def onUpdateUI(sci, chr)
    if(@back_tab) then self.backTab(sci) end
    if(chr == 40 || chr == 41)
      cur_pos = sci.get_current_pos - 1
      other_pos = sci.brace_match(cur_pos)
      if(other_pos != -1)
        sci.brace_highlight(cur_pos, other_pos)
      else
        sci.brace_bad_light(cur_pos)
      end
    end
  end

As it happens onUpdateUI will fire immediately after onModified, the user will never notice our ugly after-the-fact hack.

def backTab(sci)
    sci.set_selection(@start_nbr, @start_nbr)
    (@start_nbr..@end_nbr).each do |cur_ln_nbr|
      sci.goto_pos(sci.position_from_line(cur_ln_nbr))
      self.indentLine(sci, cur_ln_nbr, sci.get_current_pos)
    end
    @back_tab = false
  end

We start with getting rid of any possible selection to prevent any unforeseen effects associated with such a state, it might very well be that this line is unnecessary. The main thing is that we will loop through the affected lines and indent them one by one. During every iteration we jump to the first position on every line.

def findParPos(sci, pos, direction)
    lvl       = 1
    dq        = 0
    inc       = direction == "right" ? 1 : -1
    pos_func  = direction == "right" ? "position_after" : "position_before"
    while(lvl != 0 && pos != sci.get_text_length)
      case sci.get_char_at(pos)
      when 34
        dq += 1
      when 41 
        if dq % 2 == 0 then lvl -= inc end 
      when 40
        if dq % 2 == 0 then lvl += inc end  
      end
      if pos == 0 then break end
      pos = eval("sci." + pos_func + " " + pos.to_s)
    end 
    pos
  end

  def parensCount(line)
    line.gsub!(/"[^"]+"/, '')
    line.index(/[\(\)]/) != nil ? line.count("(") - line.count(")") : 0
  end

  def indentLine(sci, line_nbr, cur_pos)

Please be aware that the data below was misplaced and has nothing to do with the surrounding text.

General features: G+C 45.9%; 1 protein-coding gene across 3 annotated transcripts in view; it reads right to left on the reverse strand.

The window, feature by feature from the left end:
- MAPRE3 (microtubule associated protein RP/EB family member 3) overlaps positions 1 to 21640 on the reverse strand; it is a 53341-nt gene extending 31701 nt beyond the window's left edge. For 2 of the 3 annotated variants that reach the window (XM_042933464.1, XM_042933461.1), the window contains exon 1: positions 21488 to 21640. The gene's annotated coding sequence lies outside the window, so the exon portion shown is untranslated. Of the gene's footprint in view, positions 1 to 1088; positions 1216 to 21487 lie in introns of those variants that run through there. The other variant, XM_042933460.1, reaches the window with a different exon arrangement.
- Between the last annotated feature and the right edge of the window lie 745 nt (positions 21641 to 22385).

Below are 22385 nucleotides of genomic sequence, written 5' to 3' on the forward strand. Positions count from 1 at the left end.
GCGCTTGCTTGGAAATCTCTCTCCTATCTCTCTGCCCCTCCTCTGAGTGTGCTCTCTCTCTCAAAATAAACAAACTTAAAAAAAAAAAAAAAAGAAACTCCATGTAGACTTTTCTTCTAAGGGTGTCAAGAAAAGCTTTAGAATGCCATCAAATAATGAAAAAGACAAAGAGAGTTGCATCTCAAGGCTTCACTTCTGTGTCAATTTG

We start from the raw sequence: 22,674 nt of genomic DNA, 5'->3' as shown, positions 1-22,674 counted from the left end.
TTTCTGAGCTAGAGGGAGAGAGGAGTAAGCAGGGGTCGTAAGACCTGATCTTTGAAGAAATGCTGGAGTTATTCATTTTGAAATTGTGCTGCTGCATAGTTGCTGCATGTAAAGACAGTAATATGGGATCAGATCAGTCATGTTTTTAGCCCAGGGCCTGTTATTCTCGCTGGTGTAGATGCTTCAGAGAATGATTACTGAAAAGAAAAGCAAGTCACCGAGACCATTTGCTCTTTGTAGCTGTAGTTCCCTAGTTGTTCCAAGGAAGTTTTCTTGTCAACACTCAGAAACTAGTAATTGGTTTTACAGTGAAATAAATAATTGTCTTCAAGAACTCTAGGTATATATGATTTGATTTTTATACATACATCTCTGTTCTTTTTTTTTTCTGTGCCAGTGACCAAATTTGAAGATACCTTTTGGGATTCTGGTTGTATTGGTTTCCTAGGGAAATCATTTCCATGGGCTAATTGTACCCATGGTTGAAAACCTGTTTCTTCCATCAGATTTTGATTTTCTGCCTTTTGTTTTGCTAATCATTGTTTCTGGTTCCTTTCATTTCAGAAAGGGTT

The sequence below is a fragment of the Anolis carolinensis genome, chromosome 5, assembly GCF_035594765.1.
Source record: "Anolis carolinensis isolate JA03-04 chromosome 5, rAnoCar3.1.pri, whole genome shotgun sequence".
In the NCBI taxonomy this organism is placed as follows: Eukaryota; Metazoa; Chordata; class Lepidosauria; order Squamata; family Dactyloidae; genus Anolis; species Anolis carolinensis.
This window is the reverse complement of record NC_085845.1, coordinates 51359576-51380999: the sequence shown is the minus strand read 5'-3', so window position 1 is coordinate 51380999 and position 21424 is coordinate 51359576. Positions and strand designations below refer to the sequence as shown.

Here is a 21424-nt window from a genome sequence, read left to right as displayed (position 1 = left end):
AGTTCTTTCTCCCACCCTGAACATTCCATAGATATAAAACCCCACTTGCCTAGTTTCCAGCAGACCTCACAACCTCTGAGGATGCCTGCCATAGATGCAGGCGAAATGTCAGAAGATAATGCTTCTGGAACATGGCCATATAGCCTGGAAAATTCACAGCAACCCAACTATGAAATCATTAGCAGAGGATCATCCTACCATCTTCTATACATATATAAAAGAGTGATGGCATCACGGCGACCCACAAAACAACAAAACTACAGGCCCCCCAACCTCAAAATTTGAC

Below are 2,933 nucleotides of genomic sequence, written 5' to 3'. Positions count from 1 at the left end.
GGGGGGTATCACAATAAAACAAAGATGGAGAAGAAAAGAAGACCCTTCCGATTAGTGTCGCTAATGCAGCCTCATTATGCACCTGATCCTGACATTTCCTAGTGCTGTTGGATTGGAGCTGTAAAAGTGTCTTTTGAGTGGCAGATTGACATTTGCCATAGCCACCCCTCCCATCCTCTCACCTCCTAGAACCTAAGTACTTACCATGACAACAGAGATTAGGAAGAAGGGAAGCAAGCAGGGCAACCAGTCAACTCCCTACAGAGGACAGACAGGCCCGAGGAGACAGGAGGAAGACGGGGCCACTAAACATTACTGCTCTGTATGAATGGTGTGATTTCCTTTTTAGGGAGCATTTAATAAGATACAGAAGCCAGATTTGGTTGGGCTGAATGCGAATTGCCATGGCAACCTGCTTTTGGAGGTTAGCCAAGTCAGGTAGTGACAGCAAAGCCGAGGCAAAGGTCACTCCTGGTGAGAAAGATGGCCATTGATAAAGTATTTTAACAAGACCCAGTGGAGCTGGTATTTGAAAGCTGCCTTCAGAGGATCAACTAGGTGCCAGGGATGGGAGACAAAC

line_ind = 0
    if(line_nbr > 0)
      above_line = sci.get_line(line_nbr - 1)
      if(above_line.chomp.length > 0)
        par_count = self.parensCount(above_line)
        stack = par_count > 0 ? "(" * (par_count + 1) : false
        if(stack && above_line.index(stack) != nil)
          line_ind = above_line.index(stack) + par_count
        else
          line_ind = sci.get_column(self.findParPos(sci, cur_pos, "left")) + 3
        end
      end
    end
    sci.set_line_indentation(line_nbr, line_ind)
    sci.goto_pos(sci.position_from_line(line_nbr) + line_ind)
  end

This is the “engine” of this whole thing if you will. We will first check if we are on the first line in the editor or if the above line simply is a bunch of white spaces, if that is the case we simply ident with 0 spaces. If not we will use findParPos (which has been remade since the prior tutorial I might add) to get the position of the parens that completes the pairing. In this case we will walk to the left, or upwards if you will. Note the use of position_after etc, using these functions instead of simply iterating should ensure that we handle strange character encodings properly.

Character 34 is “, we don’t count parentheses inside strings. When the modulus returns non zero we know we are inside one.